Monday, April 27, 2009

Running down a dream - because I should be sleeping

Melbourne Causeway_0011
The Melbourne Causeway, photographed at sunset, a more appropriate hour for a 5K run than sunrise. For this photo, I stood under the highest part of the bridge. It slopes down on both sides, making for an interesting race course.

I run every morning. Of course, my "morning" is the early afternoon, when it's bright and hot and I've had time to eat my cereal, drink my tea and read a chapter of a book. It's certainly no 8 a.m.

So when a co-worker asked me a month ago to join FLORIDA TODAY's team for the Melbourne Art Festival Flamingo 5K, the insane start time of 8 o'clock was the only pitfall. It didn't matter that it was my first competitive road race - a difficult course that tracks up and down the Melbourne Causeway twice. Running five kilometers isn't a problem - uphill or downhill - unless it's at a time when I'm usually asleep.

Saturday morning came, and I lined up with other runners supposedly similar to my speed. Five years ago, when I was playing baseball, I could run a mile in just more than five minutes. Since then, I've gained 50 pound and lost 50 pounds. My speed isn't what it used to be, but I figured I could run one mile in about seven minutes.

The race started. For a quarter of a mile, I ran in front of a FLORIDA TODAY co-worker I lined up with. But in another quarter of a mile, he zoomed past me. He was gone. I was alone in a pack of strangers.

Partway up the causeway, the one-mile clock showed that I was holding an approximately seven-minute-mile pace. I was passing more people than were passing me. But my breathing was heavy. I knew it wouldn't last.

At the halfway point on the beach side of the causeway - where runners turned around and headed back up the causeway - I missed my only chance for water. The three people handing out cups were not enough. I did not want to wait in line.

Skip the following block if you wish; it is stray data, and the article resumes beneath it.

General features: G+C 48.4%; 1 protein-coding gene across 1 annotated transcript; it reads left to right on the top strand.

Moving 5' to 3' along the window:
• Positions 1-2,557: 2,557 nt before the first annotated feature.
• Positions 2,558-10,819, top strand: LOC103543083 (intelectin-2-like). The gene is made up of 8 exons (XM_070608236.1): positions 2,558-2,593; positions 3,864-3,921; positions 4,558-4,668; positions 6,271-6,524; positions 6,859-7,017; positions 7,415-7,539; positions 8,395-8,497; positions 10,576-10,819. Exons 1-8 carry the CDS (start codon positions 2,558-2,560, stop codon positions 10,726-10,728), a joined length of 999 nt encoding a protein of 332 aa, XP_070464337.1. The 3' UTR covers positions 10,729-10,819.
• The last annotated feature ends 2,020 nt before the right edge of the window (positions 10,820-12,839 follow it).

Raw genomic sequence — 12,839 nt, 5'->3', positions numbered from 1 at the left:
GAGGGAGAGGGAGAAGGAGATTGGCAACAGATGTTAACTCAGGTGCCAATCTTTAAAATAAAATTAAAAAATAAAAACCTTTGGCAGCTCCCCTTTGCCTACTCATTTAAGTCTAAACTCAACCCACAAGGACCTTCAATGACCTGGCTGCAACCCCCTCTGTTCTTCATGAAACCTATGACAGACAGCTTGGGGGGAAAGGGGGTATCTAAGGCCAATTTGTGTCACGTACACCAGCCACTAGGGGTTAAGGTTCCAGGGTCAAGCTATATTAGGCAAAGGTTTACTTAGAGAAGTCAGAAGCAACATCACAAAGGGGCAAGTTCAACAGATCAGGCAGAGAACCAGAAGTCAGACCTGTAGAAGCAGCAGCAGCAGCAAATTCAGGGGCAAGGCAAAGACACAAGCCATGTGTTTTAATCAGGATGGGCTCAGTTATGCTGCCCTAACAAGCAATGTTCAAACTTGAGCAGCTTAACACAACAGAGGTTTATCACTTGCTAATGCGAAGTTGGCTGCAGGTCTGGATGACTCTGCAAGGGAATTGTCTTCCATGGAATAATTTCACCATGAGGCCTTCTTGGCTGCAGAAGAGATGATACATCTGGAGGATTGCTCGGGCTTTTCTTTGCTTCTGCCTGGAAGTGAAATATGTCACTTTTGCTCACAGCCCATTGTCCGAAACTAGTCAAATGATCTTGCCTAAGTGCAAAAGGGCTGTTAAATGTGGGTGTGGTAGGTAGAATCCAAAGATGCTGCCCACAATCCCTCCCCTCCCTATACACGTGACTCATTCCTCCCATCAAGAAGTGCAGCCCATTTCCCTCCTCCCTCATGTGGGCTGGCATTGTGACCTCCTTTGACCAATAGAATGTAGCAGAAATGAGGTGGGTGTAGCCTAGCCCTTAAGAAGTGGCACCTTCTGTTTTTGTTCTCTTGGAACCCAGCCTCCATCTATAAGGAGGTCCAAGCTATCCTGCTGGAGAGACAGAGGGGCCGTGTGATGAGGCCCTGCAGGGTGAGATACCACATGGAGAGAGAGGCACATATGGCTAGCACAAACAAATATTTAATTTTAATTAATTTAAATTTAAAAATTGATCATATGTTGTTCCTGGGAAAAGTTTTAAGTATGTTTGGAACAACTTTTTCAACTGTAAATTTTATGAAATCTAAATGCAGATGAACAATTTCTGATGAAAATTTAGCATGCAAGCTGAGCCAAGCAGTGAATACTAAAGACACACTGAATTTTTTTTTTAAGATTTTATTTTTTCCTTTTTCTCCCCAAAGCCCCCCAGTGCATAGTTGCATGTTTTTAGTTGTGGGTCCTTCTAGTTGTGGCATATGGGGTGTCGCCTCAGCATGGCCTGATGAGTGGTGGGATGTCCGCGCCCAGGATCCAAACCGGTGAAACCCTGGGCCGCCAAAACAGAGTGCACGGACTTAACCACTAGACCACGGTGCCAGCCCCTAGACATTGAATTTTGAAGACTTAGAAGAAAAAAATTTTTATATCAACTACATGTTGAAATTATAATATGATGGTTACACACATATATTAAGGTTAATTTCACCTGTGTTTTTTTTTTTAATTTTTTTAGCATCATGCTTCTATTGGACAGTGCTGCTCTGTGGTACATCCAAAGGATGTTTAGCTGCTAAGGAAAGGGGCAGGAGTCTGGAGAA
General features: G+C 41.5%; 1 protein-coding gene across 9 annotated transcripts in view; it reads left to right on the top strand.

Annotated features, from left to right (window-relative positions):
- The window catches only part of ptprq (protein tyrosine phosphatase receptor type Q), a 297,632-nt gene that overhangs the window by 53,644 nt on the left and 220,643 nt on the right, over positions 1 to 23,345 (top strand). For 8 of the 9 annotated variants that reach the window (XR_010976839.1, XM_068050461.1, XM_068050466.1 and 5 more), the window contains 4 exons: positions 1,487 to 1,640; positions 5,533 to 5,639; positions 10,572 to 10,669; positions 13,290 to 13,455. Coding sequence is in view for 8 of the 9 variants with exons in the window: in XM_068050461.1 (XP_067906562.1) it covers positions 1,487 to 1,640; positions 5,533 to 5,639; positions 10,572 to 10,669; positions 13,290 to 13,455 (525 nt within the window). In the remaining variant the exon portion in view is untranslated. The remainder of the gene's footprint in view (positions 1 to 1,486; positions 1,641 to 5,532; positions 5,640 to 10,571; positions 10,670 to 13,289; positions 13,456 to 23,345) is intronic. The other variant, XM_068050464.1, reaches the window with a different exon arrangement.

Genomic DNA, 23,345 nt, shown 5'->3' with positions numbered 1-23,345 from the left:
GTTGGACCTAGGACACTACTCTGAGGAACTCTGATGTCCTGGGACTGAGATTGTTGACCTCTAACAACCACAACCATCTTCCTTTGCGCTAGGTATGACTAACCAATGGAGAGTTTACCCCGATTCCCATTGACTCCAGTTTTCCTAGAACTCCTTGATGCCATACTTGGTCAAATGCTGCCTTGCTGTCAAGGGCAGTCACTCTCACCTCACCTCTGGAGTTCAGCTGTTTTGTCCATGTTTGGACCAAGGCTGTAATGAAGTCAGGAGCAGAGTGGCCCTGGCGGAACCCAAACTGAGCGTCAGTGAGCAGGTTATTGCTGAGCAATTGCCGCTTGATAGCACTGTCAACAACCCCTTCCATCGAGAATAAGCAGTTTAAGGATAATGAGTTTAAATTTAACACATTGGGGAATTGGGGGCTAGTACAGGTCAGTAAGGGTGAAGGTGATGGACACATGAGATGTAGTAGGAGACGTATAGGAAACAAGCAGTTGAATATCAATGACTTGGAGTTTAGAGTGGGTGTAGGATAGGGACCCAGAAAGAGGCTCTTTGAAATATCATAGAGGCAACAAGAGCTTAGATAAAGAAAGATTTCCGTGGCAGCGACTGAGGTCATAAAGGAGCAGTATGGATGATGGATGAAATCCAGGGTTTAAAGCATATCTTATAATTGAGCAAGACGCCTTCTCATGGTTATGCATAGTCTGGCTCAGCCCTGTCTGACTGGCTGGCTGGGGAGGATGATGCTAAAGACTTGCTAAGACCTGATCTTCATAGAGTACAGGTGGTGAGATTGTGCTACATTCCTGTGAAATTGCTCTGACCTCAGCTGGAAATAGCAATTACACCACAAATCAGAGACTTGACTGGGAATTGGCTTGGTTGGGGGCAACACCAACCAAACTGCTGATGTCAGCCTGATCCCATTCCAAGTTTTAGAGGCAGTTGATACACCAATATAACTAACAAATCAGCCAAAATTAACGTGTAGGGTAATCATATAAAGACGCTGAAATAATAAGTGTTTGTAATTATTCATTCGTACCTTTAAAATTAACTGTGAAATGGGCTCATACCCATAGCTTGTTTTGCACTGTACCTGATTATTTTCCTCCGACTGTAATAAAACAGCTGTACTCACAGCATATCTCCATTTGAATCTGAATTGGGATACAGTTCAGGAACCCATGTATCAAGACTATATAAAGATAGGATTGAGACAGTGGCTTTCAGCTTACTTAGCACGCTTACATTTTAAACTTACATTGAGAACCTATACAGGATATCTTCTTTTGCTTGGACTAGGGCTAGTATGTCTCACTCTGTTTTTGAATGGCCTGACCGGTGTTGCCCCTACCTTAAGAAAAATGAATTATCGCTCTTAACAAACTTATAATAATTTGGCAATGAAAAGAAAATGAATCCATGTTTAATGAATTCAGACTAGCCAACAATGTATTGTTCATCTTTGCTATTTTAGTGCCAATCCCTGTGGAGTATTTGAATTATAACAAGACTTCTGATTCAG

The last half of the race was the most horrific. Not for my rapidly decreasing stamina, but for my eyes. I saw hundreds of people trailing me. There were 70-somethings, 7-year-olds and men with harnesses carrying their 7-month-olds, their bald heads bobbing with their fathers' hard steps on the pavement. That's what made it horrific. Can't that cause SIDS?

I reached the top of the causeway for the second time and saw another terrifying sight: My co-worker had already reached the mainland, beginning the last stretch of the race. My legs kicked into overdrive.

In the last half-mile, runners broke down. They started walking, panting, trying to catch their breaths. Why stop now? "A little more, a little more," a runner beside me said. I quietly told myself the same.

Spectators cheered for everyone. "Great race, guys!" they said. "Keep it going. A little more."

I could see the finish line. Then, I saw my co-worker. Just as soon as I wondered how I caught up to him, I was passing him.

I crossed the finish line at 22 minutes and 3 seconds, a per-mile pace of 7:07. It was good enough for 12th place in my age group and 105th overall, out of nearly 1,500 runners. And our FLORIDA TODAY team was ninth of 44. Not bad for my first time.

But the best thing? Free stuff. A T-shirt. Crackers and cheese. Bagels. Wraps. Bananas. Grapes. Chips. And for those who like to drink after a 3.1-mile run at 8 o'clock in the morning, beer. I chugged four bottles of water.

I could do another 5K, especially if it's at a more reasonable hour. The only expense would be a new pair of shoes: The ones I used Saturday were missing most of the heel (left), which makes my first 5K a more impressive feat.

I returned home at noon, when I usually start my day. I picked up my morning routine: cereal, tea, book. But something was off. To restore normalcy, I went out and ran another 3.1 miles.


Anonymous said...

Clever headline.

Wordnerdy said...

You know sings that song in the headline? That's right, NORTH Florida's own Tom Petty.

Andrew Knapp said...

That's right, Wordnerdy. I knew that (he did the Super Bowl when the Pats lost, remember?). And the last part, "I Should Be Sleeping," is sung by Emerson Drive, which is a Canadian band.